The Northern Atlantic alliance is considering a new take on deployment of troops in the Baltic states
The next summit of the members of NATO is to be held in Warsaw on July 8-9. The main point of the event’s agenda has been known for more than half a year by now: deployment of additional troops in Poland and the Baltic states. For at least three years, NATO’s generals and politicians have been discussing the necessity of containment of Russia’s increasing aggression. Back in autumn of 2015, the administration of NATO and governments of the USA, Poland and Baltic states had succumbed to panic and demanded that a force at least 6 thousand strong be deployed to guard the European-Russian borders. Moreover, some of the member countries began questioning the legitimacy of the Founding Act between NATO and the Russian Federation.
Particularly, Witold Waszczykowski, Poland’s Minister of Foreign Affairs, made a statement on November 25 that the Founding Act of 1997 should be recognized as invalid: “That was a political agreement, not legally binding, concluded under different circumstances in international relations. We insist that the level of security be equalized.” Later, on February 10, 2016, Secretary General of NATO Jens Stoltenberg, speaking at the press conference in Brussels, said: “We are sending a message. NATO will respond as united force to any act of aggression against any of our allies.” He made it clear that the Ministers of Defense of member countries are unanimous in their intention to strengthen NATO’s positions on the borders with Russia in Eastern Europe.
Germany, France, Italy and even Great Britain were quite reluctant to join that outburst of hysteria. Americans, on the other hand, were very enthusiastic about the idea of escalation of armed confrontation between Russia and NATO. Todd Wood, political analyst for The Washington Times, expressed the universal opinion of generals and politicians of the United States: when “Russia supported military aggression in Eastern Ukraine”, it violated the Founding Act of 1997. In USA’s view, that violation relieves NATO from liabilities imposed by the agreement. This is why Americans more and more often urge NATO to deploy troops on a continuous basis in the Eastern Europe and Baltic states.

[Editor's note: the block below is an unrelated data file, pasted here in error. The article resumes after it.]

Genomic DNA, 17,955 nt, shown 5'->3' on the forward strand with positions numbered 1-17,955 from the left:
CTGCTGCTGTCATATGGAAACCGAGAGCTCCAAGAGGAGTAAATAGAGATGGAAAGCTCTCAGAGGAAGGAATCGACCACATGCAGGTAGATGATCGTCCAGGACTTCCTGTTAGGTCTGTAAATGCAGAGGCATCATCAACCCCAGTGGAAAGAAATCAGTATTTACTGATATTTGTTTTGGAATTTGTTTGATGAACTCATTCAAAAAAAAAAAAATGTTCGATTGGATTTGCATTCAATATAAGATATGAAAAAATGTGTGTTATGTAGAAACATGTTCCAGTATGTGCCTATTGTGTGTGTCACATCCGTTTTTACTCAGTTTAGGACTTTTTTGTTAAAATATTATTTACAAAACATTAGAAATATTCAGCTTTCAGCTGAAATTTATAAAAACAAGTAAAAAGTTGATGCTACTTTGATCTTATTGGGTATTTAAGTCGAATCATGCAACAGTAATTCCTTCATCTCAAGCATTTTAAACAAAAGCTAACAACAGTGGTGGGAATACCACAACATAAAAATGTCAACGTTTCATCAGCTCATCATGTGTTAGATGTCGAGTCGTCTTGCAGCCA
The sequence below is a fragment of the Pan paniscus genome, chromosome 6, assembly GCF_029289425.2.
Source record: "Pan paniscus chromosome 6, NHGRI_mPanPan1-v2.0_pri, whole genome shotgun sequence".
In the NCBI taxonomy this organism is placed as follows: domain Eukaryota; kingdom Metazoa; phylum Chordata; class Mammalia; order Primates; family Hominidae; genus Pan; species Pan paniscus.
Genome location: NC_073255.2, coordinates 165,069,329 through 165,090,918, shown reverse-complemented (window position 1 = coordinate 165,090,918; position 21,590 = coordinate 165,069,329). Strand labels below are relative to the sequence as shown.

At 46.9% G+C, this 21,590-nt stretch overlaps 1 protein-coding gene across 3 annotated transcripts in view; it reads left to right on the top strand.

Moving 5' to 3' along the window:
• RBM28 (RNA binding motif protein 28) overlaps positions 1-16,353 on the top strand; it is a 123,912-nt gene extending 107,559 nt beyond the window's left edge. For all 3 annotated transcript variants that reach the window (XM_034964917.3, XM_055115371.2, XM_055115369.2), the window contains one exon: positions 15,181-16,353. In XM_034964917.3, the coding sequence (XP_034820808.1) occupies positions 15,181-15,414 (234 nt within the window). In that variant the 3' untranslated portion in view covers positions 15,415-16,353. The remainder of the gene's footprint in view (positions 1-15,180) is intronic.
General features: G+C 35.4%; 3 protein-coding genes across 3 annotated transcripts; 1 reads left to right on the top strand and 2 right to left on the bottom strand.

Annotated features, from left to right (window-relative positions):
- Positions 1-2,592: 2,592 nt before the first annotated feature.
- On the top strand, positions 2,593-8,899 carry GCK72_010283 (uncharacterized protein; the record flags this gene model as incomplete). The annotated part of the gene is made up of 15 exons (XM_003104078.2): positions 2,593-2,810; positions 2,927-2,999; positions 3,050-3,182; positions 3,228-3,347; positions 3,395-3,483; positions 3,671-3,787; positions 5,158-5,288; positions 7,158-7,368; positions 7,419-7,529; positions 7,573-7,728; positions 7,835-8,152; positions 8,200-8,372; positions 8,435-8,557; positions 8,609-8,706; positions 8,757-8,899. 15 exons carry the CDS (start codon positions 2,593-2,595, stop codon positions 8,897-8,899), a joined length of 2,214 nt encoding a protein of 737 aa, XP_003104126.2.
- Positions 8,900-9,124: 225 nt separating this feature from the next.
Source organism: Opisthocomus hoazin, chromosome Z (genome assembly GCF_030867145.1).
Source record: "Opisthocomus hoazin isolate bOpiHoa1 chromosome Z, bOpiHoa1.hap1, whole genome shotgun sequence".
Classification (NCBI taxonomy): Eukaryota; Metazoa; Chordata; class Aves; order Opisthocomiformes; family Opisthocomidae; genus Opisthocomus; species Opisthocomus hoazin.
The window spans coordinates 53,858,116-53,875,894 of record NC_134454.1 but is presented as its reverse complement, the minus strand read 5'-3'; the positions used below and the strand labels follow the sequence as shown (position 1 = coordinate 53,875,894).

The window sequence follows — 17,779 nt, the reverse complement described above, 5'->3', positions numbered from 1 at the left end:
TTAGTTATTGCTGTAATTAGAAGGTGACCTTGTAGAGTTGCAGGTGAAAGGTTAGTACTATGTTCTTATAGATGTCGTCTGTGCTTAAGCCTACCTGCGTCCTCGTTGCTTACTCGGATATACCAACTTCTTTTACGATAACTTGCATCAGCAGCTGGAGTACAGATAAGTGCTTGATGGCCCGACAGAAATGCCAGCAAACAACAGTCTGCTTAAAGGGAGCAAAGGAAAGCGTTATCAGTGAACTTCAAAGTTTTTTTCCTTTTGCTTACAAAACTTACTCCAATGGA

“Those troops that are currently deployed in each country of the region on a rotating basis are unable to hold against Russia; they are more of a psychological barrier,” Todd Wood explained the American approach to the issue. “The constant military presence would send a message to Kremlin that NATO is still alive. Of course, Russia may well react in an equal manner, but now it seems NATO has no other choice, lest the alliance lose potency”. Jens Stoltenberg made himself even clearer: “We have to build a modern containment system appropriate for the XXI century”.
On February 9, 2016 the British newspaper The Daily Telegraph reported that NATO members were afraid that Moscow might initiate a ‘hybrid war’ or full-scale invasion in the Baltic states and Eastern and Southern Europe. Hence the necessity of deploying additional forces in Estonia, Latvia, Lithuania, Poland, Romania and Bulgaria, comprised of American, British and German soldiers equipped with mobile missile defense systems.
According to Rationalgalerie, NATO had been transferring heavy military units to Eastern Europe since before autumn 2015: 250 tanks, infantry fighting vehicles and artillery systems for 5 thousand soldiers. Also, that September NATO had opened a number of new logistics centers in the region.